– Some companies, such as Yamaha, Pioneer, and Onkyo, use their own proprietary systems, while others, like Denon and Marantz, license sophisticated third-party solutions such as Audyssey and Dirac Live.

    – There is a lot of variation in terms of capability between different room-correction systems.

    – Audyssey MultEQ XT32 and Dirac Live both have a reputation for being very effective.

    – Some speaker and room combinations benefit from room correction more than others.

    6. Networking

    – Whether you need it or not, a 2016-model AVR is likely to have some sort of network connectivity.

    – An Ethernet port is useful if you plan to locate the AVR far from a wireless router or use IP control in conjunction with a home-automation system. Also, a wired Ethernet connection assures the best possible performance for audio streamed from other devices on the network.

    – Many AVRs use Wi-Fi to offer compatibility with Apple AirPlay, DTS Play-Fi, and other wireless AV systems.

    – Another useful networking feature is playback from a DLNA server connected to your home network.

    7. Wireless and Multi-Room Audio Features

    – For many years, some AVRs have offered the ability to send audio and video to two or more separate rooms or “zones” in a home using dedicated hard-wired connections such as interconnect and speaker cables as well as analog video and even HDMI.

    – These days, many AVRs come with some sort of networked-audio capabilities. Some brands only offer their own proprietary system such as Denon HEOS or Yamaha MusicCast, which work only with other compatible products from the same manufacturer. Other brands, like Pioneer and Onkyo, have adopted third-party platforms such as Google Cast and DTS Play-Fi.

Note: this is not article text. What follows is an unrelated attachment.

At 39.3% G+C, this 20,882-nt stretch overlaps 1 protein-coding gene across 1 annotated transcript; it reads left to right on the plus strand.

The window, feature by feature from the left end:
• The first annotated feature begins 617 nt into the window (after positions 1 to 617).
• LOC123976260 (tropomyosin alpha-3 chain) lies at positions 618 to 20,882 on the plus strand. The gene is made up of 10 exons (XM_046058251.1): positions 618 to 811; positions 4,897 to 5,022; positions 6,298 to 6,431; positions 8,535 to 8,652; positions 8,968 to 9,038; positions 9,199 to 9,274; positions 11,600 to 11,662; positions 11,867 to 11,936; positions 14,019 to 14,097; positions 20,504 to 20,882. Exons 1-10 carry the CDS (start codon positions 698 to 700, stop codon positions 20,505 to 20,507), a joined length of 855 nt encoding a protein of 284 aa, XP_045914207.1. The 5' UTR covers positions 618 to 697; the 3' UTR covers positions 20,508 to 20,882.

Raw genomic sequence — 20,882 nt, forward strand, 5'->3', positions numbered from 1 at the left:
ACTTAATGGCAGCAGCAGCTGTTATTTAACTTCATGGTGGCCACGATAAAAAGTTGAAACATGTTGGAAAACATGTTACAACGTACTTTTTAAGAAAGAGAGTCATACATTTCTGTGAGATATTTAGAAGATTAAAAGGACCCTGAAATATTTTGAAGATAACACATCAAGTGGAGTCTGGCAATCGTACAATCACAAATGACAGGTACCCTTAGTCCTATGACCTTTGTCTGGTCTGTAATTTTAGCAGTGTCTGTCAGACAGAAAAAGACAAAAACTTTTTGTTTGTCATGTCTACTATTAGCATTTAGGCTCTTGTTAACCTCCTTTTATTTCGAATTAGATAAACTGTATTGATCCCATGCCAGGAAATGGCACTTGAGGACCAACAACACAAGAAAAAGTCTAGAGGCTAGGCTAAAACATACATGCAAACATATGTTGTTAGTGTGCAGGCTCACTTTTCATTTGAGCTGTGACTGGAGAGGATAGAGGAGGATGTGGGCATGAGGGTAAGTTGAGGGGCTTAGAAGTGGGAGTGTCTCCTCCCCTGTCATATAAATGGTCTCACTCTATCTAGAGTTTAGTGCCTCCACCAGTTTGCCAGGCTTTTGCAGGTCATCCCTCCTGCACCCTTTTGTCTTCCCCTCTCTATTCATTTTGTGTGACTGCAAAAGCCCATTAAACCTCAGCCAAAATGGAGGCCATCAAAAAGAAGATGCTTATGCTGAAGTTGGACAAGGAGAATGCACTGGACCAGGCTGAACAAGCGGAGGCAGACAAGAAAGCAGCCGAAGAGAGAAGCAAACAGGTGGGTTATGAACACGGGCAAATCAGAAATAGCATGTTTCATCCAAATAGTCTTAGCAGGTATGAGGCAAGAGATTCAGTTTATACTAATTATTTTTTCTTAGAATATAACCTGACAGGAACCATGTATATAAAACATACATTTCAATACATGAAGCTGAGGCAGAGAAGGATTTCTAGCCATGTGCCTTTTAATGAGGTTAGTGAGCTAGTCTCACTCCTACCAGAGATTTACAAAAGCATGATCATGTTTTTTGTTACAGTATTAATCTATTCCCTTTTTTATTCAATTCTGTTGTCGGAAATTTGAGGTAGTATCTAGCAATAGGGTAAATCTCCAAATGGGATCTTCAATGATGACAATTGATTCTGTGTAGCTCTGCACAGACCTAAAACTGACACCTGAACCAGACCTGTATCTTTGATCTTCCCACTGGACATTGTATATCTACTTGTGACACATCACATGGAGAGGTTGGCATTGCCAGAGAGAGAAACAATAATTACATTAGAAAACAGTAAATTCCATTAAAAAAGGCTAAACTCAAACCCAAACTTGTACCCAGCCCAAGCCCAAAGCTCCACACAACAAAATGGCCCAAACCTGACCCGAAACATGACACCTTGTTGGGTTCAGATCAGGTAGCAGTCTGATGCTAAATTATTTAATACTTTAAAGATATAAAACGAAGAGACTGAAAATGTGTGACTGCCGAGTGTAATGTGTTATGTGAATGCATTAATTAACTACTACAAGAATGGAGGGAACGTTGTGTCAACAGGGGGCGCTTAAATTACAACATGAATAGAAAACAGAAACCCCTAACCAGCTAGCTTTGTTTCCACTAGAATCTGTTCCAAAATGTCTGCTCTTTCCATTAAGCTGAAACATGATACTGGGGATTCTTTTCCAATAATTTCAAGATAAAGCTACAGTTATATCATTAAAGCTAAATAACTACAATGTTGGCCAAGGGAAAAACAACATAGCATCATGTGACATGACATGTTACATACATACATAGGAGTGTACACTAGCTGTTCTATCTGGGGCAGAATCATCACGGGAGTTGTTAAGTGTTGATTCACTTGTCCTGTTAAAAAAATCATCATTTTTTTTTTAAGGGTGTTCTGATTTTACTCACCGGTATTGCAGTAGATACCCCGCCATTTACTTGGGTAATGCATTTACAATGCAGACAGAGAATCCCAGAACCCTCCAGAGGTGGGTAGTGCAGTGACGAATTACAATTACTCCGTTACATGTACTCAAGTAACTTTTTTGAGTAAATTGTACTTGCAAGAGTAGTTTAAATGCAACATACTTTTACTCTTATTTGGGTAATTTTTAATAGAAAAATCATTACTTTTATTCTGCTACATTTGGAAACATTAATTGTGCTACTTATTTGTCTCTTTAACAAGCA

– If you like to mix and match brands, the DTS Play-Fi ecosystem includes products from the most manufacturers.

    – If you use Bluetooth, look for aptX technology, which ensures high-quality audio transmission.

    – Some AVRs offer the option of streaming audio from cloud-based services.

    8. Analog Inputs and 2-Channel Audio

    – Unless you have a legacy video source, such as a LaserDisc player or VCR, analog video inputs, such as component or composite video, are completely unnecessary.

    – If you have a collection of analog-audio sources, make sure there are enough analog-audio inputs to accommodate them on the AVRs you are considering.

    – If you plan on listening to vinyl records, look for an AVR that offers a phono input; not all of them do.

    9. Remote and App-Based Control

    – Since AVRs are complex devices, they often come with remote controls that are stuffed with buttons.

    – Many AVRs have included an RS-232 serial port for connection to home-automation systems from companies like Crestron, but this is being supplanted by IP control over your home’s network.

    – Control apps for phones and tablets are available from many AVR makers, but their functionality varies widely. If like to control things with a mobile device, you might want to consider how capable the app is.

    – Look for an IR input if you plan to use a standard remote and house the AVR in a cabinet or closet.

    10. Budget and Recommendations

    – The key to shopping for an AVR is to set your budget first, determine how many speakers you plan to power, factor in what sources you intend to connect, and consider the kind of content you intend to consume—some folks are music-first and others use AVRs primarily for home cinema.

    Article originally written by 

    by  on October 24, 2016 on AVSForum

    Posted By Atish Moin